Woody species and forest structure in northern Missouri riparian forests with different ages and watershed sites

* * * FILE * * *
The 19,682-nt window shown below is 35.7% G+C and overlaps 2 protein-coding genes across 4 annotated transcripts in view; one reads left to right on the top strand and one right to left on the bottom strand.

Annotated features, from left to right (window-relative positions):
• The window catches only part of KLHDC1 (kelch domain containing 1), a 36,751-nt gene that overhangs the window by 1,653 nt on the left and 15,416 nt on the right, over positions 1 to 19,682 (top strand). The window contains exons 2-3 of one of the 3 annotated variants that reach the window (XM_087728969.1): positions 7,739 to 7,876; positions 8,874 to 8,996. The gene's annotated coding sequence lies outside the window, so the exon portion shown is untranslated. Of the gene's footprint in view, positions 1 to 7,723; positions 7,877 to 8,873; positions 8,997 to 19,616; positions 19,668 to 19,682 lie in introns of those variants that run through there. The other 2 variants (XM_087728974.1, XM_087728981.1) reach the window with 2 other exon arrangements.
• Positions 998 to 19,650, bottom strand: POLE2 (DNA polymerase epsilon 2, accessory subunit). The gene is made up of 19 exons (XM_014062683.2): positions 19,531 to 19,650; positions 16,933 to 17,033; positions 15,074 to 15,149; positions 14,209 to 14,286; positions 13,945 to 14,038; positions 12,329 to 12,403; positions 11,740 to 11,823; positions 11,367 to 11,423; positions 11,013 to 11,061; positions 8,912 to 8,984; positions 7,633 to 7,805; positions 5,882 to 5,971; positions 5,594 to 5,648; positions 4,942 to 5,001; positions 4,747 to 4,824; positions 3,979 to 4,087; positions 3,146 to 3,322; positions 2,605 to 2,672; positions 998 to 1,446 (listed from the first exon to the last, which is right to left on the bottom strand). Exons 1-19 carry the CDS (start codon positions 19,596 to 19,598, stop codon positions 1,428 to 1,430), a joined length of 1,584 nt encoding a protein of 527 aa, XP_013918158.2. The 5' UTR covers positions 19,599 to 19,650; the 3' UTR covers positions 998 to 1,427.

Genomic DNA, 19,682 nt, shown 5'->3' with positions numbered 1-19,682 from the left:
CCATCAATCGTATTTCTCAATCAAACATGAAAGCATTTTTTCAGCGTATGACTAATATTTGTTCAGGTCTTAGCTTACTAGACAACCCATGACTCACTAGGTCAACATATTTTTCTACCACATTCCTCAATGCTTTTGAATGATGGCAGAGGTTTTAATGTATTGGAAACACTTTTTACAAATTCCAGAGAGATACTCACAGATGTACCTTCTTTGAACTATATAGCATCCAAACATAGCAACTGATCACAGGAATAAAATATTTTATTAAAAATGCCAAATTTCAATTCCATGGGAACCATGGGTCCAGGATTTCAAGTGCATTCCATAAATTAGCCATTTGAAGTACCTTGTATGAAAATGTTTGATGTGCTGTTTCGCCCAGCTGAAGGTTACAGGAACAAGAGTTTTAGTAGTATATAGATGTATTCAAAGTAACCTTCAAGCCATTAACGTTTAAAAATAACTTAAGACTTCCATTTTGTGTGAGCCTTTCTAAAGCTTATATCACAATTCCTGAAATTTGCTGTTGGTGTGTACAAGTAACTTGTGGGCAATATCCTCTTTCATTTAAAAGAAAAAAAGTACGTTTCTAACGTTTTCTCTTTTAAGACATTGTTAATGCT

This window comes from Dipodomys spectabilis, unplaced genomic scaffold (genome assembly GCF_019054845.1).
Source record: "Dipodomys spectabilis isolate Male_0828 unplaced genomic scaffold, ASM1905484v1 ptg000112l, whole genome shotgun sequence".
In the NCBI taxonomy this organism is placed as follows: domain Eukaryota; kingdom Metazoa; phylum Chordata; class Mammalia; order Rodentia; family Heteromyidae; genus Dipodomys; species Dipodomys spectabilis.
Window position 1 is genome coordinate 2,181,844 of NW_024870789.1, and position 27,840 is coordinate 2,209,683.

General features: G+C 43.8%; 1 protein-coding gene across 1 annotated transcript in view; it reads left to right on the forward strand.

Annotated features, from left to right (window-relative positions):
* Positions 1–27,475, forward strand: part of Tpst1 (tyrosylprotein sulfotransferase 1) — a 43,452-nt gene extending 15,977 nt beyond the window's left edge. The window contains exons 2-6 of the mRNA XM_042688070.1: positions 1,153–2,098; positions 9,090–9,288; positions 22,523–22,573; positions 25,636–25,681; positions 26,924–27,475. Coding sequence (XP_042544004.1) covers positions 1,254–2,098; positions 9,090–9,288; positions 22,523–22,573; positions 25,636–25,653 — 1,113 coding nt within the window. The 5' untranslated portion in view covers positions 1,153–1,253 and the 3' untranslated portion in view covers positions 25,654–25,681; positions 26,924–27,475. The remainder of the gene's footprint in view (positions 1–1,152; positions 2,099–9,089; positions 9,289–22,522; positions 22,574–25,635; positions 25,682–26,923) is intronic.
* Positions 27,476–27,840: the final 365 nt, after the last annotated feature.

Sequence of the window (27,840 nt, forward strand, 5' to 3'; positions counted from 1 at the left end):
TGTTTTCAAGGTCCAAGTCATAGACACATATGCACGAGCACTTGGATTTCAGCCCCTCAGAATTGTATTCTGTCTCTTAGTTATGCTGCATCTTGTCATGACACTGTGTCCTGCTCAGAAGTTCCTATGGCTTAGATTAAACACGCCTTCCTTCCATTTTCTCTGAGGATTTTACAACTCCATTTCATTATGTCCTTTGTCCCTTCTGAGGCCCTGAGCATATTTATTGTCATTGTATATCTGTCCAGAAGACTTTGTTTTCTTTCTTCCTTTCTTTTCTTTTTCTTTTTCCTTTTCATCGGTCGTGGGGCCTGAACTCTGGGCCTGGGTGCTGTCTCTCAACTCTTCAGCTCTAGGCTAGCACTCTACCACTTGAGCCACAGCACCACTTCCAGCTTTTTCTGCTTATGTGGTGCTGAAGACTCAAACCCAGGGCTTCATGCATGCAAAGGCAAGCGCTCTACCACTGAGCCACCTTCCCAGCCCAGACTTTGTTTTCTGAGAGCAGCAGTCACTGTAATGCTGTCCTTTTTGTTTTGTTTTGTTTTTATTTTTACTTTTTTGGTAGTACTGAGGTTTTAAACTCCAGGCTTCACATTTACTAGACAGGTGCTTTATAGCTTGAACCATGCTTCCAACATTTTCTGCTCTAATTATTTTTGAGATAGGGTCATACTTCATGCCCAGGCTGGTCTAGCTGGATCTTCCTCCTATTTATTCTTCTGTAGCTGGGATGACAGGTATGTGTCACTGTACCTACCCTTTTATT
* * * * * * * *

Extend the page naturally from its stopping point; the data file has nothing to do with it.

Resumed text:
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A chronosequence (1 to 250+ years) of 160 woody species plots was established throughout northern Missouri riparian forests to explain the influence of site hydrology and stand age on species distribution and forest structure. Stand age was found to be the dominant factor affecting species distribution and forest structure across the chronosequence. Watershed size was found to influence only species distribution; forest structure (tree height, coarse woody debris, size and age distributions) was not affected by watershed size. There were seven significant trends in the tree-watershed data: 1) very flood tolerant species importance values increased in larger watersheds; 2) shade tolerance was the dominant mechanism structuring riparian communities; 3) watershed size influenced species distribution; 4) early successional species differed among watershed sizes; 5) species richness decreased with increasing watershed size; 6) mortality rates were fairly uniform among watershed sizes; and 7) forest structure was not influenced by watershed size. In the incised alluvial channels of northern Missouri, the increases in flood tolerance, decreases in species richness, and the lack of influence on forest structure could be the result of groundwater dynamics or less habitat heterogeneity in larger watersheds rather than differences in flood duration; in addition, flooding interacts with seedling germination and patch size to create highly diverse forests.